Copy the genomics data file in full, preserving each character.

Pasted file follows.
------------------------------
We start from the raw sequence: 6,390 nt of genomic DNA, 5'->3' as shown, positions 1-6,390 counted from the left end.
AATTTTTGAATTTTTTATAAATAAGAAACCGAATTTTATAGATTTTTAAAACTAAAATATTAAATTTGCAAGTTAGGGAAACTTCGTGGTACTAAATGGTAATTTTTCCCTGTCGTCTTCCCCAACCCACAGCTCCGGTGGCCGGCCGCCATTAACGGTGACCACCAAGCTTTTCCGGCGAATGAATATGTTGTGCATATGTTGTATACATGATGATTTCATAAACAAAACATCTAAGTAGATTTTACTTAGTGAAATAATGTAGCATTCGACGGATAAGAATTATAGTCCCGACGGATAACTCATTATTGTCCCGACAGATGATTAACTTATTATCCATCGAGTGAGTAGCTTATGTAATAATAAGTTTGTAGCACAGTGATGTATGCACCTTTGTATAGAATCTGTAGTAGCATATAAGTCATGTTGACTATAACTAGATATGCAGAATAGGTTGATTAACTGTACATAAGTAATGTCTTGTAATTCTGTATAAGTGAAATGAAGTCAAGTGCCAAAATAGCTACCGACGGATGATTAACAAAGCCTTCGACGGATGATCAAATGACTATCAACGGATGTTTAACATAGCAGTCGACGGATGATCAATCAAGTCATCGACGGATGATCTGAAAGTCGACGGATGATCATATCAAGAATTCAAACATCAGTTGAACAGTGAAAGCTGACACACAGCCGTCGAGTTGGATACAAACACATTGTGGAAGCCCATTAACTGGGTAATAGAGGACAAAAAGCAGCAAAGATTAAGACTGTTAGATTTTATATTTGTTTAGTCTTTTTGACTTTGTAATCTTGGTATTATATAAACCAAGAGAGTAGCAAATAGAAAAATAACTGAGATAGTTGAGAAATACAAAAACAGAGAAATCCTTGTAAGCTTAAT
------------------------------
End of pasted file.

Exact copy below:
We start from the raw sequence: 6,390 nt of genomic DNA, 5'->3' as shown, positions 1-6,390 counted from the left end.
AATTTTTGAATTTTTTATAAATAAGAAACCGAATTTTATAGATTTTTAAAACTAAAATATTAAATTTGCAAGTTAGGGAAACTTCGTGGTACTAAATGGTAATTTTTCCCTGTCGTCTTCCCCAACCCACAGCTCCGGTGGCCGGCCGCCATTAACGGTGACCACCAAGCTTTTCCGGCGAATGAATATGTTGTGCATATGTTGTATACATGATGATTTCATAAACAAAACATCTAAGTAGATTTTACTTAGTGAAATAATGTAGCATTCGACGGATAAGAATTATAGTCCCGACGGATAACTCATTATTGTCCCGACAGATGATTAACTTATTATCCATCGAGTGAGTAGCTTATGTAATAATAAGTTTGTAGCACAGTGATGTATGCACCTTTGTATAGAATCTGTAGTAGCATATAAGTCATGTTGACTATAACTAGATATGCAGAATAGGTTGATTAACTGTACATAAGTAATGTCTTGTAATTCTGTATAAGTGAAATGAAGTCAAGTGCCAAAATAGCTACCGACGGATGATTAACAAAGCCTTCGACGGATGATCAAATGACTATCAACGGATGTTTAACATAGCAGTCGACGGATGATCAATCAAGTCATCGACGGATGATCTGAAAGTCGACGGATGATCATATCAAGAATTCAAACATCAGTTGAACAGTGAAAGCTGACACACAGCCGTCGAGTTGGATACAAACACATTGTGGAAGCCCATTAACTGGGTAATAGAGGACAAAAAGCAGCAAAGATTAAGACTGTTAGATTTTATATTTGTTTAGTCTTTTTGACTTTGTAATCTTGGTATTATATAAACCAAGAGAGTAGCAAATAGAAAAATAACTGAGATAGTTGAGAAATACAAAAACAGAGAAATCCTTGTAAGCTTAAT